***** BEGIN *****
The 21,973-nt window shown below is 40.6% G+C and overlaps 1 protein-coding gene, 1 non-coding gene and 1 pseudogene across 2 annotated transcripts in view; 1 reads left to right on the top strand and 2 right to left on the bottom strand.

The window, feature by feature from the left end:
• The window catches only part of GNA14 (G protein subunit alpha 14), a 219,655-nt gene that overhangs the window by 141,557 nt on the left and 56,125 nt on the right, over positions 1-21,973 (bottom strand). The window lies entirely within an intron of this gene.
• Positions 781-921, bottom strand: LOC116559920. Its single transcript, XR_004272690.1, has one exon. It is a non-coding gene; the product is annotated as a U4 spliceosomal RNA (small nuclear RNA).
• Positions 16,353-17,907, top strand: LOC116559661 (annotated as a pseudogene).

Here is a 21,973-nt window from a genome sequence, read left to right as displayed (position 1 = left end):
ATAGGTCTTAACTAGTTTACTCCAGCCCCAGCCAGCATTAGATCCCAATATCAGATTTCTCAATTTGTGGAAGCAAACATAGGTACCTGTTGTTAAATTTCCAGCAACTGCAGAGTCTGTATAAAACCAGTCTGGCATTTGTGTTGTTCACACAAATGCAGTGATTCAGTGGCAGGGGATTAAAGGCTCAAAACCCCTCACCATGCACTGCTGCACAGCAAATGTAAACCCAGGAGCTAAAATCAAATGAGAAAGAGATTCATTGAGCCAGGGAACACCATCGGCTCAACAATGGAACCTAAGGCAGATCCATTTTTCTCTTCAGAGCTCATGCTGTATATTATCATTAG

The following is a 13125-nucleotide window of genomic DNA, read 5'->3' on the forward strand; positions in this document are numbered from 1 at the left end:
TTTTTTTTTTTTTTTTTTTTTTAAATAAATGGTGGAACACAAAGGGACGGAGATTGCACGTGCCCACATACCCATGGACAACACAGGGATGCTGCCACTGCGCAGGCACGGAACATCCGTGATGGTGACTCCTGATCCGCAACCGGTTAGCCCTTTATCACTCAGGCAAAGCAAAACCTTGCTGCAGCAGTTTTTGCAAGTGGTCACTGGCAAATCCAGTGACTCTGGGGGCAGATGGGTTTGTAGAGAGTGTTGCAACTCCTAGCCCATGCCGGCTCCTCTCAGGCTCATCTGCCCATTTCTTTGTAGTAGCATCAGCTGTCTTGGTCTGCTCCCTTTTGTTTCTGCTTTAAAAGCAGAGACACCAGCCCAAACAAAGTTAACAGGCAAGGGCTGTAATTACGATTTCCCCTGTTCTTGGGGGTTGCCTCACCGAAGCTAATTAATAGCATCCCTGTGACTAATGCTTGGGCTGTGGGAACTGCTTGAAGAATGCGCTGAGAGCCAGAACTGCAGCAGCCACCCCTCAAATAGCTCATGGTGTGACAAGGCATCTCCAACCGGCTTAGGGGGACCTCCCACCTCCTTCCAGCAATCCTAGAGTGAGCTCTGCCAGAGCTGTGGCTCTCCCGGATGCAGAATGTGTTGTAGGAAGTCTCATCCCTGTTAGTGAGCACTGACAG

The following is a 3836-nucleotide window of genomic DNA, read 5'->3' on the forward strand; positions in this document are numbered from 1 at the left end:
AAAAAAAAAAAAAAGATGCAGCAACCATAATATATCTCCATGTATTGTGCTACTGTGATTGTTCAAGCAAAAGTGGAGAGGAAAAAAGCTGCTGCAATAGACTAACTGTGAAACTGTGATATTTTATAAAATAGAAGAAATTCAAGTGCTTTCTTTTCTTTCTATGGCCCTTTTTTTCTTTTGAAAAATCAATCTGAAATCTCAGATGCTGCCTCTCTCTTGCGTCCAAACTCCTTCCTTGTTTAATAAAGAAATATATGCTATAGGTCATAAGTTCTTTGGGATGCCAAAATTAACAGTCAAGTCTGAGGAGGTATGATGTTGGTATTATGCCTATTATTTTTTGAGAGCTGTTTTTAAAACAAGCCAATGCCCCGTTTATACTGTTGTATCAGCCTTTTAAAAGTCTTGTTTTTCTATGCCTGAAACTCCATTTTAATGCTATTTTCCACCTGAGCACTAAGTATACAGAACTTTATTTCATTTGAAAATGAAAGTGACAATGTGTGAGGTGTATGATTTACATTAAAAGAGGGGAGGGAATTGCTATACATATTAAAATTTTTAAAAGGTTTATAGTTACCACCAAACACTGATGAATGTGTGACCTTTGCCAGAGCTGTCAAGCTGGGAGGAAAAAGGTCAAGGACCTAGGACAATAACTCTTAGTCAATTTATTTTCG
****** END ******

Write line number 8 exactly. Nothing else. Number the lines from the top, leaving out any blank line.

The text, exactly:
The following is a 13125-nucleotide window of genomic DNA, read 5'->3' on the forward strand; positions in this document are numbered from 1 at the left end: